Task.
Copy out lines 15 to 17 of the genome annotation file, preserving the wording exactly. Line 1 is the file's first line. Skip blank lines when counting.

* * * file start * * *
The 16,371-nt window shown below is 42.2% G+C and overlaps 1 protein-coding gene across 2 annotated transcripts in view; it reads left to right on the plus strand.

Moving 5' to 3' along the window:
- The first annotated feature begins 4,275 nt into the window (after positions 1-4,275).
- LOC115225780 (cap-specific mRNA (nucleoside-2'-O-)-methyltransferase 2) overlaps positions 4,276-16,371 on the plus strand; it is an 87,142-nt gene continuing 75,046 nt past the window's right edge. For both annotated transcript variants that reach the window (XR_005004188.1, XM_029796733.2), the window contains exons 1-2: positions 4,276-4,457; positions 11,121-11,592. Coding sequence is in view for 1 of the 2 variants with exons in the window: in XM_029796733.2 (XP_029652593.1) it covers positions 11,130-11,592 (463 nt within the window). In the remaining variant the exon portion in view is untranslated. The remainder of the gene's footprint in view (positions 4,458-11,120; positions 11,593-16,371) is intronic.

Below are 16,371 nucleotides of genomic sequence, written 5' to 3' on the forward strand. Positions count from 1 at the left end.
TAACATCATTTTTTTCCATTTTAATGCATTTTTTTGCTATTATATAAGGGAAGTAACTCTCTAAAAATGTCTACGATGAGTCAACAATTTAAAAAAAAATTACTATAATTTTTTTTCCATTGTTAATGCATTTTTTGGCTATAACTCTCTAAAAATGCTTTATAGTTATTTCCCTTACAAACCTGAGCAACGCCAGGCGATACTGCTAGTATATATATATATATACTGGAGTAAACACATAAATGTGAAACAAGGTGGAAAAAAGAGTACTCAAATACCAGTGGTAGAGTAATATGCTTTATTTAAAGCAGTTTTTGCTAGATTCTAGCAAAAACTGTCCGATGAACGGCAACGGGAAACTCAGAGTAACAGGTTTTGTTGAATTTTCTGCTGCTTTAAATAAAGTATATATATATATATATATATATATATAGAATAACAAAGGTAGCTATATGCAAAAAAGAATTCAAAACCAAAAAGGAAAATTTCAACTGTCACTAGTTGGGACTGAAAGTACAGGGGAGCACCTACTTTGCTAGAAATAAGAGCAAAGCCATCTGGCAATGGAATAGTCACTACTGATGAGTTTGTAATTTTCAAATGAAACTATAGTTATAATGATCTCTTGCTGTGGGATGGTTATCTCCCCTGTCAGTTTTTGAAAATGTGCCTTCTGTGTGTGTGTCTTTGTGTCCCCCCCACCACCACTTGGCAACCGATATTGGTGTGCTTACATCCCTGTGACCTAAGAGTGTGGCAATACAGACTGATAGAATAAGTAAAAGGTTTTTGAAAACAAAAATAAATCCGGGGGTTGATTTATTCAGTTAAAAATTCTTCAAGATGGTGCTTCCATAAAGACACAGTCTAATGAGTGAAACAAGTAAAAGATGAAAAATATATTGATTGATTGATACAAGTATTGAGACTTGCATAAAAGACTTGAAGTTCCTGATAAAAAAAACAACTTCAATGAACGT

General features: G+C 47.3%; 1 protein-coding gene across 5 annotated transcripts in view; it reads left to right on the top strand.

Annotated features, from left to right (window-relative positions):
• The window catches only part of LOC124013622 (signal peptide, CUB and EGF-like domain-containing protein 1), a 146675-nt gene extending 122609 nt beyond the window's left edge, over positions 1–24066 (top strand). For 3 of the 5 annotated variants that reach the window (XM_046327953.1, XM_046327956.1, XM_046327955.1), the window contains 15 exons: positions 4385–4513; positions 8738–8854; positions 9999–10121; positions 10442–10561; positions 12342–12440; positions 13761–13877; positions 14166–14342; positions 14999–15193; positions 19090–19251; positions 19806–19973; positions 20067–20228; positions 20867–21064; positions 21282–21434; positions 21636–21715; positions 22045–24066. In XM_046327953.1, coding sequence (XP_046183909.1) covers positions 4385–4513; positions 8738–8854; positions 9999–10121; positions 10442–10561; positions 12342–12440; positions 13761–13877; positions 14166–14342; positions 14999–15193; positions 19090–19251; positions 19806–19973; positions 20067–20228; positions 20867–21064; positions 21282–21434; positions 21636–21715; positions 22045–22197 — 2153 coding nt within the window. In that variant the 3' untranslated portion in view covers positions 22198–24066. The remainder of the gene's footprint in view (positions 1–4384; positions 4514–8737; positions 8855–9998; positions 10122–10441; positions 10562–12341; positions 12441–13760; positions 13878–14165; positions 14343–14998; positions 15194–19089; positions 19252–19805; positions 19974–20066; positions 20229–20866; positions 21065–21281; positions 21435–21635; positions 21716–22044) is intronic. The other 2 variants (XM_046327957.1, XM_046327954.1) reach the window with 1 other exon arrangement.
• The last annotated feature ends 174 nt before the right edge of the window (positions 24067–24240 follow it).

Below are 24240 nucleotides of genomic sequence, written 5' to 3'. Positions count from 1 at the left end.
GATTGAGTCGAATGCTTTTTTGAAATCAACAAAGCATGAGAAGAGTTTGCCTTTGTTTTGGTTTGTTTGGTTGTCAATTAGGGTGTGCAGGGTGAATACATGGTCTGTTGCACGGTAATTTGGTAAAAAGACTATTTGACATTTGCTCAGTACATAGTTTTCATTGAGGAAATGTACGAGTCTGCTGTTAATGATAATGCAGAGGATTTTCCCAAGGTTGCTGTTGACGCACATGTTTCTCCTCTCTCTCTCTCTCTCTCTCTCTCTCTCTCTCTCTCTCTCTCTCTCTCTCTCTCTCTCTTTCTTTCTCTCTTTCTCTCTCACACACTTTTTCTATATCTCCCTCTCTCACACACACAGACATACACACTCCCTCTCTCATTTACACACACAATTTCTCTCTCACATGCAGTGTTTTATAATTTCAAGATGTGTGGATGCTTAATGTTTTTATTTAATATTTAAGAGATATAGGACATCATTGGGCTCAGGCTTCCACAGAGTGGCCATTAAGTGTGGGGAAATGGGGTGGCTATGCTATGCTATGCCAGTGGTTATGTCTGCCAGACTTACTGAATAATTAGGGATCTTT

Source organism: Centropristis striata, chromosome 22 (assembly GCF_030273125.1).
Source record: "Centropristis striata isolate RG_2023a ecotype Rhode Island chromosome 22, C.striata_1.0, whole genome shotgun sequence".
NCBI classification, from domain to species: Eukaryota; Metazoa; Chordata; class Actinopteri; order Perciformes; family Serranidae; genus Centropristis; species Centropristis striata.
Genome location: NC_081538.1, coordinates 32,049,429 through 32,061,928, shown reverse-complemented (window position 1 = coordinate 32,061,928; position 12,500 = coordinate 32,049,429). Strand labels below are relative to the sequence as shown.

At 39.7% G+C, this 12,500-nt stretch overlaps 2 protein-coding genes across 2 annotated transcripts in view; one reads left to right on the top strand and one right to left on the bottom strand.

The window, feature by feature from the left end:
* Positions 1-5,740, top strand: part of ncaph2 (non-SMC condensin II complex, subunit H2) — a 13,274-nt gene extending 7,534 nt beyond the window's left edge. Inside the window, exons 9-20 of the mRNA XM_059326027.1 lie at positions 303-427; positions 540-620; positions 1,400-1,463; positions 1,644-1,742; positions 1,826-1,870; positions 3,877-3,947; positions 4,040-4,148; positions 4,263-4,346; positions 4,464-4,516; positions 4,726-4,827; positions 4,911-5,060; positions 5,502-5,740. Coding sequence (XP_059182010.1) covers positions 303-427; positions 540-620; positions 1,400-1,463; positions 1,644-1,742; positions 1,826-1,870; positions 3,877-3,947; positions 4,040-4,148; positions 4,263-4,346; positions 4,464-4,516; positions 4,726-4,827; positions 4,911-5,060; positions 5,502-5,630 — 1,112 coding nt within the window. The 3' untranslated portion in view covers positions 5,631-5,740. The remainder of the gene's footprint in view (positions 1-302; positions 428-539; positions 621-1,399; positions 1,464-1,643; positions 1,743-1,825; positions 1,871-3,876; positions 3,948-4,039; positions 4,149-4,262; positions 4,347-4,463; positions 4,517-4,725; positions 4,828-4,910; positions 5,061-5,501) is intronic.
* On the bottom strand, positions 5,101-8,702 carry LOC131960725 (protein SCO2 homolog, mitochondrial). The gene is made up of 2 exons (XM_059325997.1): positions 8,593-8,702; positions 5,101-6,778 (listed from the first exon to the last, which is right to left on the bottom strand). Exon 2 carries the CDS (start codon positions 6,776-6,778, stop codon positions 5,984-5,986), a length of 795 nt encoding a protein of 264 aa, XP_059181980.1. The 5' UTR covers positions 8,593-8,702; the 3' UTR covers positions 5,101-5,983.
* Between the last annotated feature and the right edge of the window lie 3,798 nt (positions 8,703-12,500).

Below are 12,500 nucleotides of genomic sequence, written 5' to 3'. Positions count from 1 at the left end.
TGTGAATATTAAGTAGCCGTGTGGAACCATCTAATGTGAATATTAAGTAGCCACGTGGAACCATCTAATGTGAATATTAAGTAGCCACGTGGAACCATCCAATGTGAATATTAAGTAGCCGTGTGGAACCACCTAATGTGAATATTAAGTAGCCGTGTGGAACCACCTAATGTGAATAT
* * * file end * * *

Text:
NCBI classification, from domain to species: Eukaryota; Metazoa; Chordata; class Actinopteri; order Perciformes; family Serranidae; genus Centropristis; species Centropristis striata.
Genome location: NC_081538.1, coordinates 32,049,429 through 32,061,928, shown reverse-complemented (window position 1 = coordinate 32,061,928; position 12,500 = coordinate 32,049,429). Strand labels below are relative to the sequence as shown.

At 39.7% G+C, this 12,500-nt stretch overlaps 2 protein-coding genes across 2 annotated transcripts in view; one reads left to right on the top strand and one right to left on the bottom strand.